Pachet, F. 2012. Musical virtuosity and creativity. In McCormack, J and d’Inverno, M (eds.) Computers and Creativity. Berlin and Heidelberg: Springer, 115–46.CrossRefGoogle Scholar
Pachet, F., Roy, P., Moreira, J. and d’Inverno, M. 2013. Reflexive loopers for solo musical improvisation. Proceedings of the SIGCHI Conference on Human Factors in Computing Systems. New York: ACM, 2205–8.CrossRefGoogle Scholar
Pereira, F. C. 2007. Creativity and Artificial Intelligence: A Conceptual Blending Approach, Volume 4. Berlin: Walter de Gruyter.Google Scholar
Pink, D. H. 2006. A Whole New Mind: Why Right-Brainers will Rule the Future. London: Penguin.Google Scholar
Rowe, R. 1992. Interactive Music Systems: Machine Listening and Composing. Cambridge, MA: MIT Press.Google Scholar
Runco, M. A. 2014. Creativity: Theories and Themes: Research, Development, and Practice. Amsterdam: Elsevier.Google Scholar
Sawyer, R. K. 2011. Explaining Creativity: The Science of Human Innovation. Oxford: Oxford University Press.Google Scholar
Schellenberg, E. G. 2004. Music lessons enhance IQ. Psychological Science, 15(8): 511–14.CrossRefGoogle ScholarPubMed
Schellenberg, E. G. and Weiss, M. W. 2013. Music and cognitive abilities. In Deutsch, D. (ed.) The Psychology of Music. Amsterdam: Elsevier, 499550.CrossRefGoogle Scholar
Still, A. and d’Inverno, M. 2016. A history of creativity for future AI research. Proceedings of the 7th Computational Creativity Conference. Universite Pierre et Marie Curie.Google Scholar
Stocker, G. 2019. AIxMusic festival ’19. Festival Program, Ars Electronica 2019, Festival for Art, Technology & Society, Linz, Austria.Google Scholar
Stowell, D., Robertson, A., Bryan-Kinns, N. and Plumbley, M. D. 2009. Evaluation of live human–computer music-making: Quantitative and qualitative approaches. International Journal of Human-Computer Studies 67(11): 960–75.CrossRefGoogle Scholar
Thom, B. 1999. Learning models for interactive melodic improvisation. In Proceedings of the International Conference on Computer Music, China, October, 190–3.Google Scholar
Thornton, S. 2009. Seven Days in the Art World. London: Granta.Google Scholar
Waterman, E. 2015. Improvised trust: Opening statements. In Caines, R. and Heble, A. (eds.) The Improvisation Studies Reader: Spontaneous Acts. Abingdon: Routledge, 5962.Google Scholar
Wegner, D. M. 1987. Transactive Memory: A Contemporary Analysis of the Group Mind. In Mullen, B. and Goethals, G. R. (eds.) Theories of Group Behavior. New York: Springer-Verlag, 185208.CrossRefGoogle Scholar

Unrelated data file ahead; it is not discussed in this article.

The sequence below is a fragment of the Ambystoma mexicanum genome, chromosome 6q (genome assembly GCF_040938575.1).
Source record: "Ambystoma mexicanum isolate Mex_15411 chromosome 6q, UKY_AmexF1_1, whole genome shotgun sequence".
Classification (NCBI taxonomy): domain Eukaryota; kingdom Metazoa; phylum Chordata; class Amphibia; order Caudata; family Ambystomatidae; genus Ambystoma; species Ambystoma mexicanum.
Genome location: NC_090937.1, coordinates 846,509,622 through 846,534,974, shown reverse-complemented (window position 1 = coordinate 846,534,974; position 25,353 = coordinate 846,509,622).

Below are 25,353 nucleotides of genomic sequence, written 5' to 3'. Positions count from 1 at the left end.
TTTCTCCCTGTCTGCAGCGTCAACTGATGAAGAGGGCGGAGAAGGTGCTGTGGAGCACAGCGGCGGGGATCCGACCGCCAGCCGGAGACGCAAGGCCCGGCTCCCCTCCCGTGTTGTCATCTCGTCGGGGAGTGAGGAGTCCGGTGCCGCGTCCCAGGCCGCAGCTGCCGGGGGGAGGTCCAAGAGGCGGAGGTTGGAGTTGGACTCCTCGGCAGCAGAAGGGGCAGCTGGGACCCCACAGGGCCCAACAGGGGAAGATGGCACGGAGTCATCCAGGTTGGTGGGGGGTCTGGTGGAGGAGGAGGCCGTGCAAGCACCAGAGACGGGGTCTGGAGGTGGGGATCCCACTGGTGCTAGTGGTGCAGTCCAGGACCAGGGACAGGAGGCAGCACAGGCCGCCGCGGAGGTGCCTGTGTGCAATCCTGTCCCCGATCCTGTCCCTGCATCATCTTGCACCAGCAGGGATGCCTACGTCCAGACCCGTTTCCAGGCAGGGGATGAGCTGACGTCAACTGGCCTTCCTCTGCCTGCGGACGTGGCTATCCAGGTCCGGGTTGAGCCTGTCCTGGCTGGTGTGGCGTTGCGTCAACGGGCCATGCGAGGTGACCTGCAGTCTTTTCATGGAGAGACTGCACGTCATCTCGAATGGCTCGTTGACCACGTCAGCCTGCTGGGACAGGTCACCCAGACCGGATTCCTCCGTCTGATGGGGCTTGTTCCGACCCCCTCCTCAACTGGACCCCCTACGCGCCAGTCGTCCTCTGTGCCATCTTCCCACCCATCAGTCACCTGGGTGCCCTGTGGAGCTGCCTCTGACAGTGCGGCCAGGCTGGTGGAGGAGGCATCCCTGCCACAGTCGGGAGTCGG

Weinberg, G., Raman, A. and Mallikarjuna, T. 2009. Interactive jamming with Shimon: A social robotic musician. Proceeding of the 4th ACM/IEEE International Conference on Human-Robot Interaction (HRI). ACM/IEEE, 233–4.Google Scholar
Yee-King, M. and d’Inverno, M. 2016. Experience driven design of creative systems. Proceedings of the 7th Computational Creativity Conference (ICCC 2016). Universite Pierre et Marie Curie.Google Scholar
Cited by

Send article to Kindle

To send this article to your Kindle, first ensure is added to your Approved Personal Document E-mail List under your Personal Document Settings on the Manage Your Content and Devices page of your Amazon account. Then enter the ‘name’ part of your Kindle email address below. Find out more about sending to your Kindle. Find out more about sending to your Kindle.

Note you can select to send to either the or variations. ‘’ emails are free but can only be sent to your device when it is connected to wi-fi. ‘’ emails can be delivered even when you are not connected to wi-fi, but note that service fees apply.

Find out more about the Kindle Personal Document Service.

Design Considerations for Real-Time Collaboration with Creative Artificial Intelligence
Available formats

Send article to Dropbox

To send this article to your Dropbox account, please select one or more formats and confirm that you agree to abide by our usage policies. If this is the first time you use this feature, you will be asked to authorise Cambridge Core to connect with your <service> account. Find out more about sending content to Dropbox.

Design Considerations for Real-Time Collaboration with Creative Artificial Intelligence
Available formats

Send article to Google Drive

To send this article to your Google Drive account, please select one or more formats and confirm that you agree to abide by our usage policies. If this is the first time you use this feature, you will be asked to authorise Cambridge Core to connect with your <service> account. Find out more about sending content to Google Drive.

Design Considerations for Real-Time Collaboration with Creative Artificial Intelligence
Available formats

Reply to: Submit a response

Please enter your response.

Your details

Please enter a valid email address.

Conflicting interests

Do you have any conflicting interests? *